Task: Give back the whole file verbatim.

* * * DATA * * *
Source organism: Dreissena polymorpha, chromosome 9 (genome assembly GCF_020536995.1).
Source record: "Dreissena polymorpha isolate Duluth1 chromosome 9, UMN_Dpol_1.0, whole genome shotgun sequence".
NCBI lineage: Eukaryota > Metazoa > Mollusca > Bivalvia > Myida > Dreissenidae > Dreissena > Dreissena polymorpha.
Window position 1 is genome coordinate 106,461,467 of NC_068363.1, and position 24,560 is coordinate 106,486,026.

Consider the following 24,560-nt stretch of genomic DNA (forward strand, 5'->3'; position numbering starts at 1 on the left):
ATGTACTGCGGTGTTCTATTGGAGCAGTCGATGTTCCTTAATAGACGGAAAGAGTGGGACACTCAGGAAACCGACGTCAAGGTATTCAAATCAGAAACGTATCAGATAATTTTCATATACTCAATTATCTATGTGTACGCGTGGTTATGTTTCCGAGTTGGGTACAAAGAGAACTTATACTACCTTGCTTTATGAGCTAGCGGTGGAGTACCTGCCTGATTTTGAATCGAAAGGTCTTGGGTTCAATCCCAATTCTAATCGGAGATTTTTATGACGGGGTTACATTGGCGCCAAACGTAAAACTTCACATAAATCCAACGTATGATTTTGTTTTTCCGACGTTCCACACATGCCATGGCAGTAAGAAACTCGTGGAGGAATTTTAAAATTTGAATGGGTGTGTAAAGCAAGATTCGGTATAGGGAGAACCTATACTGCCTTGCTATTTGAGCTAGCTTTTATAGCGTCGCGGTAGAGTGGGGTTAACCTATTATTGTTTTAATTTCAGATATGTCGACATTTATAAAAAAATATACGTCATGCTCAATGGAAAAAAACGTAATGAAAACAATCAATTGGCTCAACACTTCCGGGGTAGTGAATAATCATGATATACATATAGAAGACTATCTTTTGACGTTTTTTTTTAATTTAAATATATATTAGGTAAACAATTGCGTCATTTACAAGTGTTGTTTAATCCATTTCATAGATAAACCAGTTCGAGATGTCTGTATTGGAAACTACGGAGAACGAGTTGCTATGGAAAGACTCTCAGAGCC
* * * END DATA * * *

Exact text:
Source organism: Dreissena polymorpha, chromosome 9 (genome assembly GCF_020536995.1).
Source record: "Dreissena polymorpha isolate Duluth1 chromosome 9, UMN_Dpol_1.0, whole genome shotgun sequence".
NCBI lineage: Eukaryota > Metazoa > Mollusca > Bivalvia > Myida > Dreissenidae > Dreissena > Dreissena polymorpha.
Window position 1 is genome coordinate 106,461,467 of NC_068363.1, and position 24,560 is coordinate 106,486,026.

Consider the following 24,560-nt stretch of genomic DNA (forward strand, 5'->3'; position numbering starts at 1 on the left):
ATGTACTGCGGTGTTCTATTGGAGCAGTCGATGTTCCTTAATAGACGGAAAGAGTGGGACACTCAGGAAACCGACGTCAAGGTATTCAAATCAGAAACGTATCAGATAATTTTCATATACTCAATTATCTATGTGTACGCGTGGTTATGTTTCCGAGTTGGGTACAAAGAGAACTTATACTACCTTGCTTTATGAGCTAGCGGTGGAGTACCTGCCTGATTTTGAATCGAAAGGTCTTGGGTTCAATCCCAATTCTAATCGGAGATTTTTATGACGGGGTTACATTGGCGCCAAACGTAAAACTTCACATAAATCCAACGTATGATTTTGTTTTTCCGACGTTCCACACATGCCATGGCAGTAAGAAACTCGTGGAGGAATTTTAAAATTTGAATGGGTGTGTAAAGCAAGATTCGGTATAGGGAGAACCTATACTGCCTTGCTATTTGAGCTAGCTTTTATAGCGTCGCGGTAGAGTGGGGTTAACCTATTATTGTTTTAATTTCAGATATGTCGACATTTATAAAAAAATATACGTCATGCTCAATGGAAAAAAACGTAATGAAAACAATCAATTGGCTCAACACTTCCGGGGTAGTGAATAATCATGATATACATATAGAAGACTATCTTTTGACGTTTTTTTTTAATTTAAATATATATTAGGTAAACAATTGCGTCATTTACAAGTGTTGTTTAATCCATTTCATAGATAAACCAGTTCGAGATGTCTGTATTGGAAACTACGGAGAACGAGTTGCTATGGAAAGACTCTCAGAGCC